The Goddess is the mysterious source of life, the Earth herself, Substance, Soil, All Creating and All Consuming.
Kali is said to have emerged from the brow of Goddess Durga (slayer of demons) during a battle between the divine and “dark” forces.
Durga's name means "Beyond Reach" and so She is therefore an echo of each woman warrior's fierce virginal autonomy. As such, then is Kali considered the 'forceful' form of the great goddess Durga.
She carries a sword, in another the head of the demon she has slain, with the other two she is raising the spirits of her worshippers. She wears a necklace of skulls and her tongue protrudes from her mouth. Her eyes are red, and her face and breasts are often shown smeared with blood. She is depicted standing with one foot on the thigh, and another on the breast of her husband, Shiva.
Those who adore and worship Kali as The Divine Mother, believe Kali's blackness symbolizes Her all-embracing nature, because black is the color in which all other colors merge. Also, black absorbs and dissolves all things. As all colors disappear in black, so all things disappear in Her. It is also said that black represents the total absence of color, again signifying the nature of Kali as ultimate reality. Either way, being black symbolizes her transcendence of all form.
In her nakedness she is free from all hidden illusion. She is Nature stripped of her 'clothes'. Kali is the bright fire of truth, which cannot be hidden by the clothes of ignorance. Such truth simply burns them away.
She is full- breasted; motherhood and ceaseless creation. Her necklace of fifty human heads represent the fifty letters of the Sanskrit alphabet, and wearing them She is the repository of all knowledge and wisdom.
The image of Shiva lying under the feet of Kali represents Shiva as the passive potential of creation and Kali as his Shakti. The generic term Shakti is the Universal feminine creative principle and the energizing force behind all male divinity including Shiva. It is she that powers him. Shakti is expressed as the i in Shiva's name. Without this i, Shiva becomes Shva, which in Sanskrit means a corpse. Thus suggesting that without his Shakti, Shiva is powerless.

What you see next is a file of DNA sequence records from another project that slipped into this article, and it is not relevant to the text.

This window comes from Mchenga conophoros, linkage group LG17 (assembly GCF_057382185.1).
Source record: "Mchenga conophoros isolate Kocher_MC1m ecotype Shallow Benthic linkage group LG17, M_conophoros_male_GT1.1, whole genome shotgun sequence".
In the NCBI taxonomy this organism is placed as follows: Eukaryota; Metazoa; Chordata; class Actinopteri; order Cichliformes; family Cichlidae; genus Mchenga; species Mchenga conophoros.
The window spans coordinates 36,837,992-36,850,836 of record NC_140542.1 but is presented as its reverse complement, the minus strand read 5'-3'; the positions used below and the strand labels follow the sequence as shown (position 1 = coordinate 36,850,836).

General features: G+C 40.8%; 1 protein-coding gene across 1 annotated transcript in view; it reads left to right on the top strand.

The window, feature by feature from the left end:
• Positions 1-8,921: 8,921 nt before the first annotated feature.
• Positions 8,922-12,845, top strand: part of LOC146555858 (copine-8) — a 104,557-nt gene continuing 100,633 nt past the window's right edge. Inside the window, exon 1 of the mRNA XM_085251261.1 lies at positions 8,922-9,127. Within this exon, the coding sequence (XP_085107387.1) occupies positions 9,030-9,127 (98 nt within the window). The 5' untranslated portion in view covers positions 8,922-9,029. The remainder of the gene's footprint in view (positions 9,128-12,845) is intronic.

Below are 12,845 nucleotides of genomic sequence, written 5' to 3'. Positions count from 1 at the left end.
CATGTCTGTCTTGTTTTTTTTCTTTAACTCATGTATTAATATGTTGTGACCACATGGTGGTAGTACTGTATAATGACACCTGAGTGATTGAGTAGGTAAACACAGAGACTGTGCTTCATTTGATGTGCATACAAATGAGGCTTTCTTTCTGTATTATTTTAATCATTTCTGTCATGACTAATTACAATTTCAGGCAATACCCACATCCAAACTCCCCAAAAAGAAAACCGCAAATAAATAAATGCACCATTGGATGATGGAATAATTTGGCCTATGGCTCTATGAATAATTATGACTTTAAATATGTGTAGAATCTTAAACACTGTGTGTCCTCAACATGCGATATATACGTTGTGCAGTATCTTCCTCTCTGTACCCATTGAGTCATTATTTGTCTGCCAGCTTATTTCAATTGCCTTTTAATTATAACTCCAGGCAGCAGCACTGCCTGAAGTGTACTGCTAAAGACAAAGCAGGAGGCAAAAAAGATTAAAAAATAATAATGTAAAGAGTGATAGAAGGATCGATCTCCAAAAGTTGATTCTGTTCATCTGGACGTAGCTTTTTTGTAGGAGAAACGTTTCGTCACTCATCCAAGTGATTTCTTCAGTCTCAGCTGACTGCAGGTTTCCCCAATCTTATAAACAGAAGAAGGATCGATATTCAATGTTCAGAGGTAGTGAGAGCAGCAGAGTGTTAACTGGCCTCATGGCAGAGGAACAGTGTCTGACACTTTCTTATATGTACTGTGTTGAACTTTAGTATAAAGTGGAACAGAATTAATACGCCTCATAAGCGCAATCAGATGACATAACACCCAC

Kali is a very appropriate image for demonstrating the idea that our world is the play of the gods. The spontaneous, effortless, dizzying creativity of the divine is conveyed in her wild appearance. She presents a picture of that world as unpredictable by nature. In her mad dancing, with Her wild and disheveled hair, and eerie howl there is the idea that the world is running out of control.
This world is created and destroyed with Kali's wild dancing, and we are invited to take part in that dance, to yield to the chaotic beat of the Mother's dance of life and death.
Kali's human and maternal qualities continue to define the goddess for most of her devotees to this day. In human relationships, the love between mother and child is usually considered the purest and strongest. In the same way, the love between the Mother Goddess and her human children is considered the closest and most tender of relationships. Kali may be frightening, the mad, forgetful mistress of a world spinning out of control, but she is, after all, the Mother of All. As such, she is accepted by her children- accepted in wonder and awe.
Kali's favors may be won with acceptance of Her and the realities she dramatically conveys. The image of Kali teaches us that pain, sorrow, decay, death, and destruction are not overcome by denying them or explaining them away. Pain and sorrow are woven into the texture of our lives and to deny them is futile. For us to realize the fullness of our being, we must accept this dimension of existence. Kali's gift is freedom, the freedom of a child to revel in this moment, and it is won only after a confrontation or acceptance of death.
To confront or accept death is to realize a way of being that can delight and revel in the play of the gods. To accept one's mortality is to be able to let go, to be able to sing, dance, and shout. Kali is Mother to her worshippers not because she protects them from the way things really are but because she reveals to them their mortality and thus releases them to act fully and freely, releases them from the incredible, binding web of "adult" pretense, practicality, and rationality.
Black as the petal of a blue lotus at night,
She is Maha Kali, Great Mother Time,
Yet others say that She lives in the triple heaven,
It is this Kali who dwells forever
Daughter of the Ocean, Mother born of Anger,
For who does not know that this is the Kali Yuga,
From a non-Hi
From a non-Hindu Kali lover ....